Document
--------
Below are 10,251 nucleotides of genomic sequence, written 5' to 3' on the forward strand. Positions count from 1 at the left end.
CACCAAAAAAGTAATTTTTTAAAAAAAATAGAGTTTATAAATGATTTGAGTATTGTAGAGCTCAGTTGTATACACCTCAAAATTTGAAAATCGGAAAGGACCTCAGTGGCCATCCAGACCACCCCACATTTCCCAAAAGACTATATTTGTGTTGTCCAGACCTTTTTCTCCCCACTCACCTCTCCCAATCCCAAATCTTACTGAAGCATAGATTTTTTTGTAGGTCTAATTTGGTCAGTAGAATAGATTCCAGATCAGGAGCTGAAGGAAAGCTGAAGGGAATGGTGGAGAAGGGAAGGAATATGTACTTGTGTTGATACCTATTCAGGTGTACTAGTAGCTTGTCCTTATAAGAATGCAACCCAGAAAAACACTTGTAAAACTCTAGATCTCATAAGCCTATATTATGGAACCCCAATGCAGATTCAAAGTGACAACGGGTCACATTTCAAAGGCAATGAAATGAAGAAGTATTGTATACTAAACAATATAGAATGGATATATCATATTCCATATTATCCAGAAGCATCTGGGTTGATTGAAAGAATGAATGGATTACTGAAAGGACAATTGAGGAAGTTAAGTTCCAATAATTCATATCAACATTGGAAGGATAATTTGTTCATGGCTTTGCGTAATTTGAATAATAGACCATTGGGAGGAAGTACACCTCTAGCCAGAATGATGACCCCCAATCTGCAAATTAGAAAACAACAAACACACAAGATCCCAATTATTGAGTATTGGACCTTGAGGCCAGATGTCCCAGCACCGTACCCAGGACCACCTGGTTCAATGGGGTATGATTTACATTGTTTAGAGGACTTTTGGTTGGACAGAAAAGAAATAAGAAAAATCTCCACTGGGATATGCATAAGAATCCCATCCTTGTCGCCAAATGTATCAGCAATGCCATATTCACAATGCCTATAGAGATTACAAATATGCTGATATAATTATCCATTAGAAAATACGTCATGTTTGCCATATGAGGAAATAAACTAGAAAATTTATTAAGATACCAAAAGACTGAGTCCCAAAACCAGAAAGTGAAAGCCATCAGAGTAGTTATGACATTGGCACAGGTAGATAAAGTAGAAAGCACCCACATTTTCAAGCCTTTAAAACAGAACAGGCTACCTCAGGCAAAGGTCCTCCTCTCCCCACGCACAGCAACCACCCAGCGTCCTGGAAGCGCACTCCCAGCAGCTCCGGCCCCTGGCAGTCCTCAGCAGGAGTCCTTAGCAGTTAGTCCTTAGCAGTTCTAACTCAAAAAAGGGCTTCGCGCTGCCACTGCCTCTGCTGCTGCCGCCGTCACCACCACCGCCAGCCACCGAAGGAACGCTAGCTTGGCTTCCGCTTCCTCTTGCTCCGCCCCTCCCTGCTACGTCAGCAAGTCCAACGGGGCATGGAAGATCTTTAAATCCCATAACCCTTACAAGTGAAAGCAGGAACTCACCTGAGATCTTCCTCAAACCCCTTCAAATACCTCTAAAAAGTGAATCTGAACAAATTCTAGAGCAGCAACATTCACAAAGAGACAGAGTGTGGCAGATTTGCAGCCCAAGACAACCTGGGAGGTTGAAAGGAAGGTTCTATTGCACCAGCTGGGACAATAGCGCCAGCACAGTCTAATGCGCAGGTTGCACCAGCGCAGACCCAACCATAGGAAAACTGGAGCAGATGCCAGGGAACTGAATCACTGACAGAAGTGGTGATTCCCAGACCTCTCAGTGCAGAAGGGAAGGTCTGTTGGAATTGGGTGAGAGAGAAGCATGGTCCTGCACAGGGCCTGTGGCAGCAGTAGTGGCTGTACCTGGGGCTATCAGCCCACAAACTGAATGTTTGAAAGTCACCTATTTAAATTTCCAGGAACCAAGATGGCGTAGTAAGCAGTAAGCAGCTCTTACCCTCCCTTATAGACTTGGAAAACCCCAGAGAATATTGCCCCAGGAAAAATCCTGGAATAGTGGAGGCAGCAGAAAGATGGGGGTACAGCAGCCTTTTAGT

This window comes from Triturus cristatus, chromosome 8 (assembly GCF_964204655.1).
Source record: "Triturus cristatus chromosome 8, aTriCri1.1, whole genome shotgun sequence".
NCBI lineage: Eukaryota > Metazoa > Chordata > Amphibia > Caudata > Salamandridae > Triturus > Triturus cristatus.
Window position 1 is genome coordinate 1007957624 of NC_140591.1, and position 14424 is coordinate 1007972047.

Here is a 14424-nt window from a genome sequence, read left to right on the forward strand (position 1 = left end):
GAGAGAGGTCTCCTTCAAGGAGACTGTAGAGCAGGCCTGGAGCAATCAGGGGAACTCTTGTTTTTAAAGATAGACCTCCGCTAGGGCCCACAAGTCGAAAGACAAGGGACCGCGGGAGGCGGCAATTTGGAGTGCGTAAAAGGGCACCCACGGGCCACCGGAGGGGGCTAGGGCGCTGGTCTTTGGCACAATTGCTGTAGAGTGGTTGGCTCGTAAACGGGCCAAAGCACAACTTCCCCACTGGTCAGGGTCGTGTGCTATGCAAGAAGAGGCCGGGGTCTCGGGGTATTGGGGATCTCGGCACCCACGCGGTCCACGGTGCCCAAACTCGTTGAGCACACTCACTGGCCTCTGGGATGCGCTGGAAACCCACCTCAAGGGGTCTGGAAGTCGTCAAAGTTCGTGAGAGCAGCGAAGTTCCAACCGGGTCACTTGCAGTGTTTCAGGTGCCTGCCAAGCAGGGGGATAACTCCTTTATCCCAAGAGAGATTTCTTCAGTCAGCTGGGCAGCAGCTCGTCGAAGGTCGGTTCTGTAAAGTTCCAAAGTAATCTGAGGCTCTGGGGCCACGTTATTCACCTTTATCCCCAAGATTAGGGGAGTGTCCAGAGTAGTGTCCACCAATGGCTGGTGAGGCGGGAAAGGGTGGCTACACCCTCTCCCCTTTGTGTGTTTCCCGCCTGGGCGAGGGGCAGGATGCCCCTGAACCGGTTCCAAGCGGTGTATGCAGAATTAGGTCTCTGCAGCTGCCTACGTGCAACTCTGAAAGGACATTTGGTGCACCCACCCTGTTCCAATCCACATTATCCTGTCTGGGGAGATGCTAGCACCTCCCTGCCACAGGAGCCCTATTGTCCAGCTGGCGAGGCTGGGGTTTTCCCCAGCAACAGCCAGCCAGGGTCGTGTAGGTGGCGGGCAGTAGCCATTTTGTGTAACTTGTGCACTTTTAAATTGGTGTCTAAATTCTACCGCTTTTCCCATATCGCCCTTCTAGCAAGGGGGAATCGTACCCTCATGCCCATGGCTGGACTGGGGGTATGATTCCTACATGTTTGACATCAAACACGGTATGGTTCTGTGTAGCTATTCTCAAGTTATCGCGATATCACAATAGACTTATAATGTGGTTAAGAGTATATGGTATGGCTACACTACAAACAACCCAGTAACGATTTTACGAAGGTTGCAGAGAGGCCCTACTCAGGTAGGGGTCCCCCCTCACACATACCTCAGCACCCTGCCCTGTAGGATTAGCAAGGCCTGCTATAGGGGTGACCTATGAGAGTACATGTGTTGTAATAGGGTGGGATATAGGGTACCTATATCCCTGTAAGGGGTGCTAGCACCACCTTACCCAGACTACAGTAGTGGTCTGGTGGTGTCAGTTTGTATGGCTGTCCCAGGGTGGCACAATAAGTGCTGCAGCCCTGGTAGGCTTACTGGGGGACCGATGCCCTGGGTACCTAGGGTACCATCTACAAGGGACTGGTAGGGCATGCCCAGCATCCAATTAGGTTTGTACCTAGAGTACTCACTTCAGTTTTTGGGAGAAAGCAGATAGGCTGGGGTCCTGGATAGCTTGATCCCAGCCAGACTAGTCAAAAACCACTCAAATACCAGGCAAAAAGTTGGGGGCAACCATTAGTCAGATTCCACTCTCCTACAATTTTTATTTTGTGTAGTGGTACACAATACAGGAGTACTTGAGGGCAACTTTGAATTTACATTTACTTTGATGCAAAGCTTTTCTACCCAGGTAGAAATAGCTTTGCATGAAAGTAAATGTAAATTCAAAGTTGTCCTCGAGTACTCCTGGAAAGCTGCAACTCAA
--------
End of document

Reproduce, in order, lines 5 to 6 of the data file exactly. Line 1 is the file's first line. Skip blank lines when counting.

NCBI lineage: Eukaryota > Metazoa > Chordata > Amphibia > Caudata > Salamandridae > Triturus > Triturus cristatus.
Window position 1 is genome coordinate 1007957624 of NC_140591.1, and position 14424 is coordinate 1007972047.